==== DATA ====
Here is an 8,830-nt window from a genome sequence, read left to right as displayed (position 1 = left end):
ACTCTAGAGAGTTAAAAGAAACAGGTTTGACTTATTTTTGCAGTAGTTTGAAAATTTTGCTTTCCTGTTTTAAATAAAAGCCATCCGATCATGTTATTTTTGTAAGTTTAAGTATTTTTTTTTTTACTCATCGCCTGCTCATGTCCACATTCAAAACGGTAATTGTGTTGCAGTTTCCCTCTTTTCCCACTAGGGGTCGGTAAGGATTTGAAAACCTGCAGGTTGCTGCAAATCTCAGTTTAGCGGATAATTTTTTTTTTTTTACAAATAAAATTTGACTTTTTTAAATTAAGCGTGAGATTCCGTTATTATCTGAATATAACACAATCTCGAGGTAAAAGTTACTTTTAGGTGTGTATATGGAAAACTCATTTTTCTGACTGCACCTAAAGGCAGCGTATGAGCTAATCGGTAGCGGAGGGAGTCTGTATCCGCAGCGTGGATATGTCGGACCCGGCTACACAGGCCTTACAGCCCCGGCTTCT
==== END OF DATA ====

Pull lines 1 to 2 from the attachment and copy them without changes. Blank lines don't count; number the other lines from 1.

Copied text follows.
Here is an 8,830-nt window from a genome sequence, read left to right as displayed (position 1 = left end):
ACTCTAGAGAGTTAAAAGAAACAGGTTTGACTTATTTTTGCAGTAGTTTGAAAATTTTGCTTTCCTGTTTTAAATAAAAGCCATCCGATCATGTTATTTTTGTAAGTTTAAGTATTTTTTTTTTTACTCATCGCCTGCTCATGTCCACATTCAAAACGGTAATTGTGTTGCAGTTTCCCTCTTTTCCCACTAGGGGTCGGTAAGGATTTGAAAACCTGCAGGTTGCTGCAAATCTCAGTTTAGCGGATAATTTTTTTTTTTTTACAAATAAAATTTGACTTTTTTAAATTAAGCGTGAGATTCCGTTATTATCTGAATATAACACAATCTCGAGGTAAAAGTTACTTTTAGGTGTGTATATGGAAAACTCATTTTTCTGACTGCACCTAAAGGCAGCGTATGAGCTAATCGGTAGCGGAGGGAGTCTGTATCCGCAGCGTGGATATGTCGGACCCGGCTACACAGGCCTTACAGCCCCGGCTTCT